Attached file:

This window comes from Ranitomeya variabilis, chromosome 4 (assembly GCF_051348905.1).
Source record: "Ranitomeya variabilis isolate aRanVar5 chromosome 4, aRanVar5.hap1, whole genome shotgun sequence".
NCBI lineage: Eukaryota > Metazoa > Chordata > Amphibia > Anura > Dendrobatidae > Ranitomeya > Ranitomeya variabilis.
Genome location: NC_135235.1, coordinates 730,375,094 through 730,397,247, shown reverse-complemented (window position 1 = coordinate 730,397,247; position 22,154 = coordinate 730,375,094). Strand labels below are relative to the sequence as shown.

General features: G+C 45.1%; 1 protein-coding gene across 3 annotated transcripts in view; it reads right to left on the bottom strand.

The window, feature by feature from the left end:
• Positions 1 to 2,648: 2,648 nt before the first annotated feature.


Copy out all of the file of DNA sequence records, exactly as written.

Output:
This window comes from Ranitomeya variabilis, chromosome 4 (assembly GCF_051348905.1).
Source record: "Ranitomeya variabilis isolate aRanVar5 chromosome 4, aRanVar5.hap1, whole genome shotgun sequence".
NCBI lineage: Eukaryota > Metazoa > Chordata > Amphibia > Anura > Dendrobatidae > Ranitomeya > Ranitomeya variabilis.
Genome location: NC_135235.1, coordinates 730,375,094 through 730,397,247, shown reverse-complemented (window position 1 = coordinate 730,397,247; position 22,154 = coordinate 730,375,094). Strand labels below are relative to the sequence as shown.

General features: G+C 45.1%; 1 protein-coding gene across 3 annotated transcripts in view; it reads right to left on the bottom strand.

The window, feature by feature from the left end:
• Positions 1 to 2,648: 2,648 nt before the first annotated feature.